Stars in their eyes Beth Hancock | Posted: 24 April 2014
By day, the theatre's seats will form a meeting place and picnic spot for anyone on a walking holiday in Las Alpujarras
Villagers test out the unique cobbled stage for themselves
Almond trees in blossom in February, a great time to visit Las Alpujarras

While other villages would plump for a more conventional community centre, Laroles' open-air theatre is just what this corner of southern Spain needs, bringing past, present and future together.

If all goes well, this summer will see locals and visitors alike gathering on the edge of the village for the inaugural performance at the open-air theatre that started life as a threshing floor. Reading the names of those who pledged their money and support to the project that are engraved into the stones, they’ll filter along the rows to their seats, taking in their surroundings as they wait for the show to start. Then, illuminated not only by stage lights donated by a variety of theatre companies from across Europe, but also by the moon and stars, the performers will take to the circular, cobbled stage as a hushed silence descends over the audience…

It will have taken months of hard work but, with the stage and half the seating already built, this scene is tantalisingly close to becoming reality. As well as serving as a much-needed venue for evening concerts, musical recitals, plays and more, by day the theatre will be used for outdoor drama workshops for local children, as an informal gathering place for locals, and even as a picnic spot for walkers.

That’s all very good, but (barring the starlight) couldn’t all this be achieved by building something with four walls and a roof plus a few benches outside? It would certainly be easier. Watch the video documenting the construction and you won’t see cranes hoisting pallets of breeze blocks. Instead, you’ll see workers with pickaxes cutting into the earth to reveal the old cobbles buried underneath, or wielding chisels as they cut stones into shape before fitting them carefully together to build up the rows of seats.

Further information

Get involved

You can find details of upcoming productions (many of them suitable for non-Spanish speakers), plus information on how you can donate to the crowd-funding campaign, on the theatre's website. >

Explore Las Alpujarras

Spend a week at the delightful Casa las Chimeneas in nearby Mairena and you can enjoy some great walks in very varied scenery.

More about our walking holidays in the Alpujarras >

Yet, by being different, ambitious, daring even, it is already in the spotlight before it’s even finished. Not only Spanish celebrities, but international ones, too, such as Chris Stewart of Driving Over Lemons  fame and even Russell Crowe, are talking about it on Twitter and the like. A run-of-the-mill community centre would rarely get that sort of attention or, if it did, would not be able to retain it, whereas this theatre, built as it is from an ancient threshing circle, will remain a talking point, somewhere that people will want to visit exactly because it is not your ordinary cultural centre.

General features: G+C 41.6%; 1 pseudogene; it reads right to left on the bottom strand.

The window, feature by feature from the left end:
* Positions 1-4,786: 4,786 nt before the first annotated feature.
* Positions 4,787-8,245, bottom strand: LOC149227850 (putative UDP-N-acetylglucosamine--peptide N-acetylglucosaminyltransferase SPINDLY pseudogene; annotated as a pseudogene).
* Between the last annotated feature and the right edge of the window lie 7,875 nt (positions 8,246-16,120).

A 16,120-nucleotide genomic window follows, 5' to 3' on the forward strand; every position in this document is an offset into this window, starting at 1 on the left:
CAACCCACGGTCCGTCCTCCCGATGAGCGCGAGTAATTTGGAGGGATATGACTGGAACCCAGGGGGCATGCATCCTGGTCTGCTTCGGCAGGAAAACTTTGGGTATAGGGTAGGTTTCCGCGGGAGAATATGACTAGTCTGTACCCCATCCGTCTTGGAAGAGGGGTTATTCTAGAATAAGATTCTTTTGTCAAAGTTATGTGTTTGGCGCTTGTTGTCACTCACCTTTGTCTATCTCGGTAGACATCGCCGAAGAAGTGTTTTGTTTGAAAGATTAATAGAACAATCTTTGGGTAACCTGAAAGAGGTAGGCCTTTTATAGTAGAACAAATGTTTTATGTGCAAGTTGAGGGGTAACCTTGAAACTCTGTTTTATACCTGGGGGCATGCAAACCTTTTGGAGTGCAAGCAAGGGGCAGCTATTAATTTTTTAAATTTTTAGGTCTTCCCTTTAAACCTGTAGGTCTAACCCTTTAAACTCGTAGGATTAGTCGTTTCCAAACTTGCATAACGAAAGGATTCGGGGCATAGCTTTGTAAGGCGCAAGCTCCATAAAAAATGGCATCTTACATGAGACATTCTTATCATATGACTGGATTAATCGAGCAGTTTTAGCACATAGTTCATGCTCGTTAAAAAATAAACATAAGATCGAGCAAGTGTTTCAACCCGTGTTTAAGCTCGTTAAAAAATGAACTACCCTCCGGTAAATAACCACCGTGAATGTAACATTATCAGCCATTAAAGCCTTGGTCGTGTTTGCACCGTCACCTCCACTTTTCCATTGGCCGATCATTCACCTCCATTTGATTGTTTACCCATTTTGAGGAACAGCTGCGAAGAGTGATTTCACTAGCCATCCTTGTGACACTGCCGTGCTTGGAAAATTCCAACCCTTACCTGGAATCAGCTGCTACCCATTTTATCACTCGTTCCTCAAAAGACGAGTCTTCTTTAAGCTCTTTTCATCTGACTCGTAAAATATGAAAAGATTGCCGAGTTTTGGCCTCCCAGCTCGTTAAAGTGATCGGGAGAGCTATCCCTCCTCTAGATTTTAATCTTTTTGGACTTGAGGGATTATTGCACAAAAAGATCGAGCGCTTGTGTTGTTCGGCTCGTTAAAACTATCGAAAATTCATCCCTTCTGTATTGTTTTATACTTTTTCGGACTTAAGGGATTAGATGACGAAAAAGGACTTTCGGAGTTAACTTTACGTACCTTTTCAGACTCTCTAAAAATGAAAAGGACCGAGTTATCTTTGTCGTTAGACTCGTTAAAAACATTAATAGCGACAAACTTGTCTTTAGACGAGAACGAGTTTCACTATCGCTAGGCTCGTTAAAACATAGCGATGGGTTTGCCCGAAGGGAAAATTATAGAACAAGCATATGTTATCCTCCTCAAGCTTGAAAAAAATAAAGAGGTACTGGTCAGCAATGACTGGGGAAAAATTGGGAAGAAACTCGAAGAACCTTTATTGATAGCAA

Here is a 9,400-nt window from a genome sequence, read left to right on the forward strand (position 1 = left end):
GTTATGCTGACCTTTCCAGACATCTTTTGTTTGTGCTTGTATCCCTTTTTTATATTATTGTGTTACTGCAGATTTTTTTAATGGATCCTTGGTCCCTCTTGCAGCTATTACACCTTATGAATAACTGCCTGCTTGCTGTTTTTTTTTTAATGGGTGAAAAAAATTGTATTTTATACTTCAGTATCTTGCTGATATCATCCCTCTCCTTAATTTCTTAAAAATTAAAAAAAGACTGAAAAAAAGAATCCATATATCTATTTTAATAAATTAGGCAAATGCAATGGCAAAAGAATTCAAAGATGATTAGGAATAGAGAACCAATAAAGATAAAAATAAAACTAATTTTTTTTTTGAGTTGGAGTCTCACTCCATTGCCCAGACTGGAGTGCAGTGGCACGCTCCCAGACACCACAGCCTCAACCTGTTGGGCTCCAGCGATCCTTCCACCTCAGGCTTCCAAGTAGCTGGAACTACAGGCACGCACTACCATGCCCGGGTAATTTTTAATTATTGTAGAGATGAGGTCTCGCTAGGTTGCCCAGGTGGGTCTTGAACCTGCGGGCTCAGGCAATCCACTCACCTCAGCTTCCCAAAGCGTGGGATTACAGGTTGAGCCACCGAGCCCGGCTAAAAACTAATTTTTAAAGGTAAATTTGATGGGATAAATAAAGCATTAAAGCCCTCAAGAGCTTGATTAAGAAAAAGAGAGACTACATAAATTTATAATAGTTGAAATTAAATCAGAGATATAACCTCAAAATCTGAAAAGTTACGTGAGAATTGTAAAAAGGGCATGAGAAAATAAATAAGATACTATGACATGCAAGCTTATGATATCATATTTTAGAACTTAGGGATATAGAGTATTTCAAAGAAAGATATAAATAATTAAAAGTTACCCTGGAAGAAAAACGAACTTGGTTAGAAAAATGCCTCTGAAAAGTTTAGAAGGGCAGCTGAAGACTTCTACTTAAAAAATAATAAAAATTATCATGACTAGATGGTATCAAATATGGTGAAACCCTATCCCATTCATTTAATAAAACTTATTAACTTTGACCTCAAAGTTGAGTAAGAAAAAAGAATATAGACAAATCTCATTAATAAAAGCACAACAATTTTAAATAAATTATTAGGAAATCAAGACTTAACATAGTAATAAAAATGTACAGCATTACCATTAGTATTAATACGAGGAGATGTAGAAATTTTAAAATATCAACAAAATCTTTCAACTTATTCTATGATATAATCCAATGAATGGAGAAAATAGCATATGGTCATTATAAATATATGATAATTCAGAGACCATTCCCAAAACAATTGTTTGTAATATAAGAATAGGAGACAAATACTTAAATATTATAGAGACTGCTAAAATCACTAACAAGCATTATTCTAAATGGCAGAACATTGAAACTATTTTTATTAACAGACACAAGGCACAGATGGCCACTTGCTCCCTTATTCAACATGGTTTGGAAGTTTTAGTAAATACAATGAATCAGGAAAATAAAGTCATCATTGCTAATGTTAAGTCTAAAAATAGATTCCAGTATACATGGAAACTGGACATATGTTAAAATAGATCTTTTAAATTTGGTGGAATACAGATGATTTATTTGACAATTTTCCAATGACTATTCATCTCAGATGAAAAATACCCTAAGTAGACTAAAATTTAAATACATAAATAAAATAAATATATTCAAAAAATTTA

Its uniqueness will appeal not only to audiences, but to theatre and dance groups, musicians and bands, too, and its ability to put on a varied, interesting and potentially high-profile programme of performances and shows will in turn attract more visitors in a perpetuating circle.

All this will have a positive knock-on effect on the local economy, which has, like most, suffered during the recession, with high unemployment leaving young people with no choice other than to head to the coast and cities in search of work. A full-capacity audience of 300 would in turn almost fill the hotels in the surrounding area.

In bringing better prospects for the future, this project is also connecting with the past – and not just in the fact that the team is using traditional materials and methods in the renovations. When the threshing floors were still in use they, too, were a focal point for the community. As the labourers set about threshing the corn, other villagers would play the guitar to help relieve the monotony, and there would often be singing, much of it improvised. Farming has since moved on, but it’s fitting that what was once an impromptu stage will now play a more formal role in the village’s cultural life.

One thing that hasn’t changed over the years, of course, is the view across silver-green olive groves towards the distant sea. Nor the long, hot Mediterranean summers. Faced with the choice of a theatre with four walls and a roof or an open-air theatre where you can see mountains in one direction, the coast in another and the stars above, which would you choose?

Sara Knight
I've walked on it unreconstructed - can I walk on it when it is a stage?
02/05/2014 14:46:53

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